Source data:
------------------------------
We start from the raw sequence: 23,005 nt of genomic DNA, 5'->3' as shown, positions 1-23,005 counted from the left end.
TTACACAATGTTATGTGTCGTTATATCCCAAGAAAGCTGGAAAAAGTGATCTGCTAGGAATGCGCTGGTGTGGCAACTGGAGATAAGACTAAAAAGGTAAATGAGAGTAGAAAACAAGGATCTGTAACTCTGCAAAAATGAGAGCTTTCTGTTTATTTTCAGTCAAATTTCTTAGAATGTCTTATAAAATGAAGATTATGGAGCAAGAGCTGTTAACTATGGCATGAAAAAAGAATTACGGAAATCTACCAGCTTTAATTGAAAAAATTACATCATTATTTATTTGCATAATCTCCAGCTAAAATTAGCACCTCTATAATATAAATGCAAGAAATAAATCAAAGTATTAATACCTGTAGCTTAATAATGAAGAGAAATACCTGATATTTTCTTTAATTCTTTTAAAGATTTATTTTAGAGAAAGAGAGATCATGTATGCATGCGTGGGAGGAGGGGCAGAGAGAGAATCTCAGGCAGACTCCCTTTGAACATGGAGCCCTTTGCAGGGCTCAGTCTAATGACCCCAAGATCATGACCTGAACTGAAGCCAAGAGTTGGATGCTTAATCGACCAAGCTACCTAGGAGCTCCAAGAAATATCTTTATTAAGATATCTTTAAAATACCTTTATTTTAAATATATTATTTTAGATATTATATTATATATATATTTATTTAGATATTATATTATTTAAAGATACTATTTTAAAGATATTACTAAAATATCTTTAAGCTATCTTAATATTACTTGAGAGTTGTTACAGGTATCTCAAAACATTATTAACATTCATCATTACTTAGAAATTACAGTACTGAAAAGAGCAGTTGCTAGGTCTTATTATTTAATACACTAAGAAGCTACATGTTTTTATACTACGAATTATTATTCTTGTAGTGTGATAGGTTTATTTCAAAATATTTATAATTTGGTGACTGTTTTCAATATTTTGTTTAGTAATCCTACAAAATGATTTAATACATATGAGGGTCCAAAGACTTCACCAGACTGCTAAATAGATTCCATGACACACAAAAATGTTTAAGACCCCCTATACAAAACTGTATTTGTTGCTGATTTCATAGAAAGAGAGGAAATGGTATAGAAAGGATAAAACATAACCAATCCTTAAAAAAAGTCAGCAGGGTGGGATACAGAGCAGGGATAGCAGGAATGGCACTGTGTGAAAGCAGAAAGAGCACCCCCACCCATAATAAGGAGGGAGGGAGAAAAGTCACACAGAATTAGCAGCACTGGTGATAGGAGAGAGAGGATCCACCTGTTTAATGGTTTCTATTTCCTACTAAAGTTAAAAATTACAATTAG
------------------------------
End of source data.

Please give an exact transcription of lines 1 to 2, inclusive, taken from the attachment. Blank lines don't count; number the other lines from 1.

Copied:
We start from the raw sequence: 23,005 nt of genomic DNA, 5'->3' as shown, positions 1-23,005 counted from the left end.
TTACACAATGTTATGTGTCGTTATATCCCAAGAAAGCTGGAAAAAGTGATCTGCTAGGAATGCGCTGGTGTGGCAACTGGAGATAAGACTAAAAAGGTAAATGAGAGTAGAAAACAAGGATCTGTAACTCTGCAAAAATGAGAGCTTTCTGTTTATTTTCAGTCAAATTTCTTAGAATGTCTTATAAAATGAAGATTATGGAGCAAGAGCTGTTAACTATGGCATGAAAAAAGAATTACGGAAATCTACCAGCTTTAATTGAAAAAATTACATCATTATTTATTTGCATAATCTCCAGCTAAAATTAGCACCTCTATAATATAAATGCAAGAAATAAATCAAAGTATTAATACCTGTAGCTTAATAATGAAGAGAAATACCTGATATTTTCTTTAATTCTTTTAAAGATTTATTTTAGAGAAAGAGAGATCATGTATGCATGCGTGGGAGGAGGGGCAGAGAGAGAATCTCAGGCAGACTCCCTTTGAACATGGAGCCCTTTGCAGGGCTCAGTCTAATGACCCCAAGATCATGACCTGAACTGAAGCCAAGAGTTGGATGCTTAATCGACCAAGCTACCTAGGAGCTCCAAGAAATATCTTTATTAAGATATCTTTAAAATACCTTTATTTTAAATATATTATTTTAGATATTATATTATATATATATTTATTTAGATATTATATTATTTAAAGATACTATTTTAAAGATATTACTAAAATATCTTTAAGCTATCTTAATATTACTTGAGAGTTGTTACAGGTATCTCAAAACATTATTAACATTCATCATTACTTAGAAATTACAGTACTGAAAAGAGCAGTTGCTAGGTCTTATTATTTAATACACTAAGAAGCTACATGTTTTTATACTACGAATTATTATTCTTGTAGTGTGATAGGTTTATTTCAAAATATTTATAATTTGGTGACTGTTTTCAATATTTTGTTTAGTAATCCTACAAAATGATTTAATACATATGAGGGTCCAAAGACTTCACCAGACTGCTAAATAGATTCCATGACACACAAAAATGTTTAAGACCCCCTATACAAAACTGTATTTGTTGCTGATTTCATAGAAAGAGAGGAAATGGTATAGAAAGGATAAAACATAACCAATCCTTAAAAAAAGTCAGCAGGGTGGGATACAGAGCAGGGATAGCAGGAATGGCACTGTGTGAAAGCAGAAAGAGCACCCCCACCCATAATAAGGAGGGAGGGAGAAAAGTCACACAGAATTAGCAGCACTGGTGATAGGAGAGAGAGGATCCACCTGTTTAATGGTTTCTATTTCCTACTAAAGTTAAAAATTACAATTAG